Wednesday, December 05, 2007

Joanna of Aragon

I have always been fascinated by the 1502 portrait of Joanna of Aragon by Raphael (which I took the liberty of cropping and turning into an ATC here).
Joanna married her first cousin from Naples and then her own daughter Giovanna married her nephew who was actually ten years her senior. Other than all the byzantine information available about intermarriage, history doesn’t offer us any clues as to how Joanna felt about things or what she was interested in.

There’s a part of me that would like to be a biographer and create imaginary lives for historical figures like Joanna who have been reduced to their alliances and the role they play in politics. I also wonder if Aragon, which was part of Spain, gave Tolkien the idea for the name of his character Aragorn in Lord of the Rings.

Tuesday, December 04, 2007

Holiday Cards

Last year I was too busy to design a card, but I worked on one last night and it’s something quite different from what I’ve done before. I know some people won’t like it, but right now I’m looking on it as an opportunity to stretch creatively.
As I’ve mentioned before, I got burned out with hands-on card-making a few years ago. I used to make 180 every Christmas—80 for myself and the rest for Pam who obviously has more friends than I do!
We take the holiday card thing seriously in my family. My dad carefully chooses every card he sends. The sentiment and image have to be just right before he will mail one off to anyone. A couple of years ago he even bought me two holders to display my cards over the holidays, which I thought was really sweet of him.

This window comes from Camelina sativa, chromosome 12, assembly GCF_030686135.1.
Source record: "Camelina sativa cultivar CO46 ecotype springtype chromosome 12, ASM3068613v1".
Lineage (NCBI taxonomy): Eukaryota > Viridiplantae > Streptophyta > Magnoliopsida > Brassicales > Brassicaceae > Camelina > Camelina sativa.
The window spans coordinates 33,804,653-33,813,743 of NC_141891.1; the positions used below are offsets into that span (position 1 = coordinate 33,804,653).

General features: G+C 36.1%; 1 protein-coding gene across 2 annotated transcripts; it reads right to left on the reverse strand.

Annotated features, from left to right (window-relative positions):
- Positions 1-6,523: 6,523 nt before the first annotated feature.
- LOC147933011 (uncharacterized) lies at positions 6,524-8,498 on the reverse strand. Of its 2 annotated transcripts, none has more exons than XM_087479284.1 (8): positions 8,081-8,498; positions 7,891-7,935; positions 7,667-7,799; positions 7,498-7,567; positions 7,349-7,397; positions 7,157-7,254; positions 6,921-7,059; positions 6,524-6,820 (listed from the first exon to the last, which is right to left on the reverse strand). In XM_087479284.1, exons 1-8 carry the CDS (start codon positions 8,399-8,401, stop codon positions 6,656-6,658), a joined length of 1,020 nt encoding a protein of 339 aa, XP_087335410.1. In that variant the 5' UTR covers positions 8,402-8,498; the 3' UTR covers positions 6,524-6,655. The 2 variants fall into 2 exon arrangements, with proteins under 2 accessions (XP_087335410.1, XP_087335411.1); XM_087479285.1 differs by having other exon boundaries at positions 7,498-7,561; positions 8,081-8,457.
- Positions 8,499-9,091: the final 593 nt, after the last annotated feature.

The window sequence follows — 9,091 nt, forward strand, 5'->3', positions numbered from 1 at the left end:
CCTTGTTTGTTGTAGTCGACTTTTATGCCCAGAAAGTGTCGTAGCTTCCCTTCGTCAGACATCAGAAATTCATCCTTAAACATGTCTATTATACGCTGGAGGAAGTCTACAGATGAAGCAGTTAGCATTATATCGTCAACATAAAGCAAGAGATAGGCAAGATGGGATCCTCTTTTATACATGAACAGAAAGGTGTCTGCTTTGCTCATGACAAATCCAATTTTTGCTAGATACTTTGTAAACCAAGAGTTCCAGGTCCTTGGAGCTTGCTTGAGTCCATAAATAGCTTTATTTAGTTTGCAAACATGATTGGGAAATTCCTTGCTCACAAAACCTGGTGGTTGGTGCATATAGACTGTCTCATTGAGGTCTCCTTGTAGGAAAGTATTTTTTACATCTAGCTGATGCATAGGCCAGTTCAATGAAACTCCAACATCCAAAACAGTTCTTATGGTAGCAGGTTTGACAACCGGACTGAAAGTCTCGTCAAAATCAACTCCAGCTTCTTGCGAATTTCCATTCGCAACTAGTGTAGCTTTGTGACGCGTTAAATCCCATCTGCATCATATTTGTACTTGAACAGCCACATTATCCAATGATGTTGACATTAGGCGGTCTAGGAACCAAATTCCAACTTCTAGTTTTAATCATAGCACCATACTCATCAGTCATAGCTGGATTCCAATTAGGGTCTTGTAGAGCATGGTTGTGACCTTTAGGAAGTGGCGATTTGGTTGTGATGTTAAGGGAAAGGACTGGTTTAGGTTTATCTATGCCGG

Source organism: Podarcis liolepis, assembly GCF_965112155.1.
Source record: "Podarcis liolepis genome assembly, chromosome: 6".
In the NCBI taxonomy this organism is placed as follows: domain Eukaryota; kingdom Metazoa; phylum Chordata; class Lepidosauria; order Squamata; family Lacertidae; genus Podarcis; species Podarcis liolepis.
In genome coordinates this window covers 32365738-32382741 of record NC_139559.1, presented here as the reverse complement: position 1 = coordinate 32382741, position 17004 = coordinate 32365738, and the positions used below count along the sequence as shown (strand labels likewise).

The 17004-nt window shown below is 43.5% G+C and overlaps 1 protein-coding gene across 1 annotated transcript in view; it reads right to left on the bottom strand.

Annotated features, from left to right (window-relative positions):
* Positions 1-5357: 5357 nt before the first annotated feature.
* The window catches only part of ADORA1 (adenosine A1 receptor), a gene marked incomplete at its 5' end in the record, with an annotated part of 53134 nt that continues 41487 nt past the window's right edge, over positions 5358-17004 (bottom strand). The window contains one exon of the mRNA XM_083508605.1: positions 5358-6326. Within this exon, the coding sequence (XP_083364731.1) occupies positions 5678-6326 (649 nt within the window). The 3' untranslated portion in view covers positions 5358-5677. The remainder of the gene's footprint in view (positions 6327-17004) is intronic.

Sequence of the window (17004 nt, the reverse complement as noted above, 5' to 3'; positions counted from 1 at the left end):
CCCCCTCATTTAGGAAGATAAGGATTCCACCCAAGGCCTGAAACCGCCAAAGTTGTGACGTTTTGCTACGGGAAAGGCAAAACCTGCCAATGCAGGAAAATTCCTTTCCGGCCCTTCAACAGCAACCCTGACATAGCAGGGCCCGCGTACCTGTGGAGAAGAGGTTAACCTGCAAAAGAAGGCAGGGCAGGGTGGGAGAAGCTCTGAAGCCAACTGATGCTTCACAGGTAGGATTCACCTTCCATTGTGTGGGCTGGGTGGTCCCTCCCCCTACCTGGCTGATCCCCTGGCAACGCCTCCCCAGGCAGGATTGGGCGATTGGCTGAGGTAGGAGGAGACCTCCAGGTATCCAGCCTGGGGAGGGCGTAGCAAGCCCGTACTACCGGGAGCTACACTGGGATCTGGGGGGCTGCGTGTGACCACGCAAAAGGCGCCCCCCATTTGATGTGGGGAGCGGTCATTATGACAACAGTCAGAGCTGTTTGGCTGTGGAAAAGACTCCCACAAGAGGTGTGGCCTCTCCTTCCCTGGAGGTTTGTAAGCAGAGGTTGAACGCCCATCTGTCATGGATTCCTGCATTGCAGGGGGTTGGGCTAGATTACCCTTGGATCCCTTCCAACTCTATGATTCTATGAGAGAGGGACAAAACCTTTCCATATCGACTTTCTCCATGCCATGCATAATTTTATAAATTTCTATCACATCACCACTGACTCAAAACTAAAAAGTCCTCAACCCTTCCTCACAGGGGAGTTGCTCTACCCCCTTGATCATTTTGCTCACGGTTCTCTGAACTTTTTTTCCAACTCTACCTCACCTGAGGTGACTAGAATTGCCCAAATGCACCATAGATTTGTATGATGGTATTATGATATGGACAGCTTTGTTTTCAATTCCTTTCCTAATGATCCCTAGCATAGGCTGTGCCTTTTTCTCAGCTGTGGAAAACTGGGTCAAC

By the way, if you want to send cards but aren’t in the mood to make any, check out Carmi’s great deal on her website.

Monday, December 03, 2007

Christmas Gifts

Today I’ve been thinking about what to buy for Christmas presents. I’m one of those people who actually enjoys shopping for others, but it’s not enough to just buy anything handy. I want a gift I know the other person will enjoy, and therein lies the challenge.
I’ve received some pretty hilarious gifts myself over the years. My uncle gave me the same book on Degas three Christmases in a row, so I was disappointed when he chose something else the next year because the Degas thing was becoming a running joke.
Two other gifts I recall from another relative were a key chain attached to something that looked like a large plastic dinner plate, and a pair of women’s black satin pedal pushers—not the best choice for the skinny, knock-kneed nine year old I happened to be at the time. I remember squeezing both my legs into one side of the pedal pushers and laughing like a loon.
My dad always got the best “worst” gifts though. One Christmas it was a large can of barbecue lighter fluid clearly marked “sample.” The next, he received The Executive Coloring Book and several of the pictures had already been colored in! You just gotta love stuff like that.

Sunday, December 02, 2007

ATC Quarterly

When I have deadlines looming, which is pretty much most of the time, I tend to let my mail pile up. This afternoon I decided to work through it and try not to feel too guilty about being such a slack off. (For some reason, feeling guilty makes me less effective when it comes to taking care of things).
Sometime this week ATC Quarterly must have arrived, so I immediately took a long break to enjoy all the art. Really, I can’t get over how much talent there is around—and how diverse it is. There’s something about the ATC format that really encourages people to explore their own creativity. And one of the reasons I like this journal so much is that because of the many different kinds of art featured, I’m inspired to get busy creating my own stuff before I’ve finished reading it!